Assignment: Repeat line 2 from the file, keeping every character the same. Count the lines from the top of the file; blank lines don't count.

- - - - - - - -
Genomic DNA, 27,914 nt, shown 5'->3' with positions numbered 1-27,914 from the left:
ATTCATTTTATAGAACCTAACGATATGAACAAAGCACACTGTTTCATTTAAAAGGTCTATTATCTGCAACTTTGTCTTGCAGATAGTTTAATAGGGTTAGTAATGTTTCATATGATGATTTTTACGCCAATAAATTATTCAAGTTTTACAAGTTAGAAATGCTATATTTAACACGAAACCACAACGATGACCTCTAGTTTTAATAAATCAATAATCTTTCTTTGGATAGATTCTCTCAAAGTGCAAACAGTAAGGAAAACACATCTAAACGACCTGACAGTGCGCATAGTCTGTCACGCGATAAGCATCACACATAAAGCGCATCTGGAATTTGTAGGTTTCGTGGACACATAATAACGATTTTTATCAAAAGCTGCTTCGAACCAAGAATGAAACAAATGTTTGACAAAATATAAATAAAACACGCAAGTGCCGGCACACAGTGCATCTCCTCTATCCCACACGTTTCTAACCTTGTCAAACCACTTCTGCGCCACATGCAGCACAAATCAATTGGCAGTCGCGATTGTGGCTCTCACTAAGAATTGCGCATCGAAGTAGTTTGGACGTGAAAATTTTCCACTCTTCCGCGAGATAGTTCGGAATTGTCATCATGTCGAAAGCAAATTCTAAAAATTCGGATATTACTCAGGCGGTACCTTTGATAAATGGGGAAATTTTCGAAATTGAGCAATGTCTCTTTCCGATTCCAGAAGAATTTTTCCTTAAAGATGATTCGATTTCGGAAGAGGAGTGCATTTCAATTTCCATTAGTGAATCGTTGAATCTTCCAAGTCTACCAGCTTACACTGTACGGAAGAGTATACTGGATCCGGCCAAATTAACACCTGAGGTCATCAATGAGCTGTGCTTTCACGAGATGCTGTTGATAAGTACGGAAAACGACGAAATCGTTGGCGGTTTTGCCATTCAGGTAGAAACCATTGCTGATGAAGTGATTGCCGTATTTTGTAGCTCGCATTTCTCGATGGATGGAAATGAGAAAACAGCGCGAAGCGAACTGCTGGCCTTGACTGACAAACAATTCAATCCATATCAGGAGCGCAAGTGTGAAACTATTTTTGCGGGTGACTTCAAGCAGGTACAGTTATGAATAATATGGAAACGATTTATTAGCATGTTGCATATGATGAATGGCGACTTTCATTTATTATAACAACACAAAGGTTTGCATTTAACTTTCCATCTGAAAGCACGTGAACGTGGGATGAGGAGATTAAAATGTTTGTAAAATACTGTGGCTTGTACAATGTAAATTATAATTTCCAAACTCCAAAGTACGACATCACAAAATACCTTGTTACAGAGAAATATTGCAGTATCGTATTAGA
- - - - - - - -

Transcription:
ATTCATTTTATAGAACCTAACGATATGAACAAAGCACACTGTTTCATTTAAAAGGTCTATTATCTGCAACTTTGTCTTGCAGATAGTTTAATAGGGTTAGTAATGTTTCATATGATGATTTTTACGCCAATAAATTATTCAAGTTTTACAAGTTAGAAATGCTATATTTAACACGAAACCACAACGATGACCTCTAGTTTTAATAAATCAATAATCTTTCTTTGGATAGATTCTCTCAAAGTGCAAACAGTAAGGAAAACACATCTAAACGACCTGACAGTGCGCATAGTCTGTCACGCGATAAGCATCACACATAAAGCGCATCTGGAATTTGTAGGTTTCGTGGACACATAATAACGATTTTTATCAAAAGCTGCTTCGAACCAAGAATGAAACAAATGTTTGACAAAATATAAATAAAACACGCAAGTGCCGGCACACAGTGCATCTCCTCTATCCCACACGTTTCTAACCTTGTCAAACCACTTCTGCGCCACATGCAGCACAAATCAATTGGCAGTCGCGATTGTGGCTCTCACTAAGAATTGCGCATCGAAGTAGTTTGGACGTGAAAATTTTCCACTCTTCCGCGAGATAGTTCGGAATTGTCATCATGTCGAAAGCAAATTCTAAAAATTCGGATATTACTCAGGCGGTACCTTTGATAAATGGGGAAATTTTCGAAATTGAGCAATGTCTCTTTCCGATTCCAGAAGAATTTTTCCTTAAAGATGATTCGATTTCGGAAGAGGAGTGCATTTCAATTTCCATTAGTGAATCGTTGAATCTTCCAAGTCTACCAGCTTACACTGTACGGAAGAGTATACTGGATCCGGCCAAATTAACACCTGAGGTCATCAATGAGCTGTGCTTTCACGAGATGCTGTTGATAAGTACGGAAAACGACGAAATCGTTGGCGGTTTTGCCATTCAGGTAGAAACCATTGCTGATGAAGTGATTGCCGTATTTTGTAGCTCGCATTTCTCGATGGATGGAAATGAGAAAACAGCGCGAAGCGAACTGCTGGCCTTGACTGACAAACAATTCAATCCATATCAGGAGCGCAAGTGTGAAACTATTTTTGCGGGTGACTTCAAGCAGGTACAGTTATGAATAATATGGAAACGATTTATTAGCATGTTGCATATGATGAATGGCGACTTTCATTTATTATAACAACACAAAGGTTTGCATTTAACTTTCCATCTGAAAGCACGTGAACGTGGGATGAGGAGATTAAAATGTTTGTAAAATACTGTGGCTTGTACAATGTAAATTATAATTTCCAAACTCCAAAGTACGACATCACAAAATACCTTGTTACAGAGAAATATTGCAGTATCGTATTAGA